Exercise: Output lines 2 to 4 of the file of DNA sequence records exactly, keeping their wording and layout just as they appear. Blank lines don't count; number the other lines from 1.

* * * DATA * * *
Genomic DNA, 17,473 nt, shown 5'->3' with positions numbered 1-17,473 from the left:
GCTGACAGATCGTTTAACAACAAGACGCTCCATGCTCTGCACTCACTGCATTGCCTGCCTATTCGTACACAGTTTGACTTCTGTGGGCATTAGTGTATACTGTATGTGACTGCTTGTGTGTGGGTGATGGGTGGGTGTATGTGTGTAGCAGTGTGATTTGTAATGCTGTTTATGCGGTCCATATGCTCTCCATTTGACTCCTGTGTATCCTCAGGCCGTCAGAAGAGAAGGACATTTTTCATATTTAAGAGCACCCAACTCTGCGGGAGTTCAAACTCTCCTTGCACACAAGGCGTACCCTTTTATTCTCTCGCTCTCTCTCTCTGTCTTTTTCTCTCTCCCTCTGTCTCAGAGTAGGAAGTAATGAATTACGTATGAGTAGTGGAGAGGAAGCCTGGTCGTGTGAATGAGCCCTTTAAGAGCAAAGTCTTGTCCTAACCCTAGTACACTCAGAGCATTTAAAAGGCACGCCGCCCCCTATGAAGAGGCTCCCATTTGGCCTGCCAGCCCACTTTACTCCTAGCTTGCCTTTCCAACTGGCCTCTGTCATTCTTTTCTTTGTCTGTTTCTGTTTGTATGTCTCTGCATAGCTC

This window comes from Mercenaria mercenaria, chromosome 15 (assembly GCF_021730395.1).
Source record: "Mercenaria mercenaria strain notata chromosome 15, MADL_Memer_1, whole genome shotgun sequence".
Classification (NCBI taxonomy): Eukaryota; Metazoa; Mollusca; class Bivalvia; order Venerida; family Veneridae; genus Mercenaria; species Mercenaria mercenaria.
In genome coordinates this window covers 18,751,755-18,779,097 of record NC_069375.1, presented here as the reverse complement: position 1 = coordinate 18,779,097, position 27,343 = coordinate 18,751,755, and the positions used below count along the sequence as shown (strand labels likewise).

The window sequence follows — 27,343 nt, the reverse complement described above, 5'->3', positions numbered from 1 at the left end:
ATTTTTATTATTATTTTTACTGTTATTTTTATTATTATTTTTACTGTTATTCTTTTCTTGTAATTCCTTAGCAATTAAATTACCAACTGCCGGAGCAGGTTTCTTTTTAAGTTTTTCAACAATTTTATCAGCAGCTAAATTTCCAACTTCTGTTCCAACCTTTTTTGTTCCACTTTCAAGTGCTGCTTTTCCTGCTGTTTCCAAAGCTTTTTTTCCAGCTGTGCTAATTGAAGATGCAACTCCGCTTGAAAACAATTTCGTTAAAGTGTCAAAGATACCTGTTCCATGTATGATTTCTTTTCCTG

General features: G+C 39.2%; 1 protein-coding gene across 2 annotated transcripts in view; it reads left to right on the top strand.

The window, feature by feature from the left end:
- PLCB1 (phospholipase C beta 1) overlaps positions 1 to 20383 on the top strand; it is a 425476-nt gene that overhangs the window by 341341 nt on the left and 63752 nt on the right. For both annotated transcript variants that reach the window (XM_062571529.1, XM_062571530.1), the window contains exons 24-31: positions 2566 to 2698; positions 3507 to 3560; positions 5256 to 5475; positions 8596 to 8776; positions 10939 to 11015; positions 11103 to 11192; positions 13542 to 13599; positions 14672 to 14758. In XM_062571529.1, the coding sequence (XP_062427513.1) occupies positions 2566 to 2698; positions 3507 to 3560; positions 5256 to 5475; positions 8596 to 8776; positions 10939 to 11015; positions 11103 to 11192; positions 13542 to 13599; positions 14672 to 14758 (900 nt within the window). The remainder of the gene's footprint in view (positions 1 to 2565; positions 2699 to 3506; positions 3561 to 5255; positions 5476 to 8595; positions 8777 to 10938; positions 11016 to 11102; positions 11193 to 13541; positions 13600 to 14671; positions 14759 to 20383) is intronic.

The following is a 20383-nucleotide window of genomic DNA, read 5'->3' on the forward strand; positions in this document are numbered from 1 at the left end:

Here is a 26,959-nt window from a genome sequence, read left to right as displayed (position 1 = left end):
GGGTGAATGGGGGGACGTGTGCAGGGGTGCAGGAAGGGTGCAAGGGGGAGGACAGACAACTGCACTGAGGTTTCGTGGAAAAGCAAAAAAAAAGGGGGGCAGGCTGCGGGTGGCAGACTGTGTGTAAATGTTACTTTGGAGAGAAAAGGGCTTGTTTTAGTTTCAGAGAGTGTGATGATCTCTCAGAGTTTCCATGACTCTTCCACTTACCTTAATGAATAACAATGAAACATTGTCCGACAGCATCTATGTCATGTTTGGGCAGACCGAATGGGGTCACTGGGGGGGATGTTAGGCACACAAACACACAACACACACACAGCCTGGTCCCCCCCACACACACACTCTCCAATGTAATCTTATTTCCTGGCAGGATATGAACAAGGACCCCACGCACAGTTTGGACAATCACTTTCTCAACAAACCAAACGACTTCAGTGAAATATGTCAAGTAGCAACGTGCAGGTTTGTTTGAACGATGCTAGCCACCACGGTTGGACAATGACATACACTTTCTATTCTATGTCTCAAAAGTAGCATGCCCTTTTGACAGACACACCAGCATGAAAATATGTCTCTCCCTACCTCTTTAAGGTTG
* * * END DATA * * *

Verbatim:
GCTGACAGATCGTTTAACAACAAGACGCTCCATGCTCTGCACTCACTGCATTGCCTGCCTATTCGTACACAGTTTGACTTCTGTGGGCATTAGTGTATACTGTATGTGACTGCTTGTGTGTGGGTGATGGGTGGGTGTATGTGTGTAGCAGTGTGATTTGTAATGCTGTTTATGCGGTCCATATGCTCTCCATTTGACTCCTGTGTATCCTCAGGCCGTCAGAAGAGAAGGACATTTTTCATATTTAAGAGCACCCAACTCTGCGGGAGTTCAAACTCTCCTTGCACACAAGGCGTACCCTTTTATTCTCTCGCTCTCTCTCTCTGTCTTTTTCTCTCTCCCTCTGTCTCAGAGTAGGAAGTAATGAATTACGTATGAGTAGTGGAGAGGAAGCCTGGTCGTGTGAATGAGCCCTTTAAGAGCAAAGTCTTGTCCTAACCCTAGTACACTCAGAGCATTTAAAAGGCACGCCGCCCCCTATGAAGAGGCTCCCATTTGGCCTGCCAGCCCACTTTACTCCTAGCTTGCCTTTCCAACTGGCCTCTGTCATTCTTTTCTTTGTCTGTTTCTGTTTGTATGTCTCTGCATAGCTC

This window comes from Mercenaria mercenaria, chromosome 15 (assembly GCF_021730395.1).
Source record: "Mercenaria mercenaria strain notata chromosome 15, MADL_Memer_1, whole genome shotgun sequence".